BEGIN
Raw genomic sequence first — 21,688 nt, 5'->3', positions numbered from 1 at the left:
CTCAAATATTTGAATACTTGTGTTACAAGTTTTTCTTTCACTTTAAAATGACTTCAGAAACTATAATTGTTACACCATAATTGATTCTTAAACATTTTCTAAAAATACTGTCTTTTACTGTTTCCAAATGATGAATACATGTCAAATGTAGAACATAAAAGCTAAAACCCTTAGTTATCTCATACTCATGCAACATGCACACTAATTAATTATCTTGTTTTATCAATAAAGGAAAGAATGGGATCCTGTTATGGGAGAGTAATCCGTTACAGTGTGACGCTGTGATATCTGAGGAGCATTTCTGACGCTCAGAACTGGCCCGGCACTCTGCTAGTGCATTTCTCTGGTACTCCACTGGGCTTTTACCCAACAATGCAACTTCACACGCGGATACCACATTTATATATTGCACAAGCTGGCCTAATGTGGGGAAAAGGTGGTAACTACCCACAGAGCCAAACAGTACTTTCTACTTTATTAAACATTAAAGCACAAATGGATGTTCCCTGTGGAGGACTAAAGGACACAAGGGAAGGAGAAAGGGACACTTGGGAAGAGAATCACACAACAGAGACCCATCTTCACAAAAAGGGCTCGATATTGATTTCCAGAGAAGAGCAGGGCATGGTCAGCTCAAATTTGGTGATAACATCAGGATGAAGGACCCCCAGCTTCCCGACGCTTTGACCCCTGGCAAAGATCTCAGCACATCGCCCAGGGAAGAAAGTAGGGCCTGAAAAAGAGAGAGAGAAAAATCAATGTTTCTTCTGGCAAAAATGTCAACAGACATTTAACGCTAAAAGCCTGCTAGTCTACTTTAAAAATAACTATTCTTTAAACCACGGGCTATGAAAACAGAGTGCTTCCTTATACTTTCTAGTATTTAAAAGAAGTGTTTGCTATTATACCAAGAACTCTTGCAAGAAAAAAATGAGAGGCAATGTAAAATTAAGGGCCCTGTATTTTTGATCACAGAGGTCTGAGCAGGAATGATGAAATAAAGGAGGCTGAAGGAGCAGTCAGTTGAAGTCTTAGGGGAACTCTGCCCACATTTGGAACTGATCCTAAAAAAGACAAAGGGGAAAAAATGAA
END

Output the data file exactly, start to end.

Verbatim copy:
Raw genomic sequence first — 21,688 nt, 5'->3', positions numbered from 1 at the left:
CTCAAATATTTGAATACTTGTGTTACAAGTTTTTCTTTCACTTTAAAATGACTTCAGAAACTATAATTGTTACACCATAATTGATTCTTAAACATTTTCTAAAAATACTGTCTTTTACTGTTTCCAAATGATGAATACATGTCAAATGTAGAACATAAAAGCTAAAACCCTTAGTTATCTCATACTCATGCAACATGCACACTAATTAATTATCTTGTTTTATCAATAAAGGAAAGAATGGGATCCTGTTATGGGAGAGTAATCCGTTACAGTGTGACGCTGTGATATCTGAGGAGCATTTCTGACGCTCAGAACTGGCCCGGCACTCTGCTAGTGCATTTCTCTGGTACTCCACTGGGCTTTTACCCAACAATGCAACTTCACACGCGGATACCACATTTATATATTGCACAAGCTGGCCTAATGTGGGGAAAAGGTGGTAACTACCCACAGAGCCAAACAGTACTTTCTACTTTATTAAACATTAAAGCACAAATGGATGTTCCCTGTGGAGGACTAAAGGACACAAGGGAAGGAGAAAGGGACACTTGGGAAGAGAATCACACAACAGAGACCCATCTTCACAAAAAGGGCTCGATATTGATTTCCAGAGAAGAGCAGGGCATGGTCAGCTCAAATTTGGTGATAACATCAGGATGAAGGACCCCCAGCTTCCCGACGCTTTGACCCCTGGCAAAGATCTCAGCACATCGCCCAGGGAAGAAAGTAGGGCCTGAAAAAGAGAGAGAGAAAAATCAATGTTTCTTCTGGCAAAAATGTCAACAGACATTTAACGCTAAAAGCCTGCTAGTCTACTTTAAAAATAACTATTCTTTAAACCACGGGCTATGAAAACAGAGTGCTTCCTTATACTTTCTAGTATTTAAAAGAAGTGTTTGCTATTATACCAAGAACTCTTGCAAGAAAAAAATGAGAGGCAATGTAAAATTAAGGGCCCTGTATTTTTGATCACAGAGGTCTGAGCAGGAATGATGAAATAAAGGAGGCTGAAGGAGCAGTCAGTTGAAGTCTTAGGGGAACTCTGCCCACATTTGGAACTGATCCTAAAAAAGACAAAGGGGAAAAAATGAA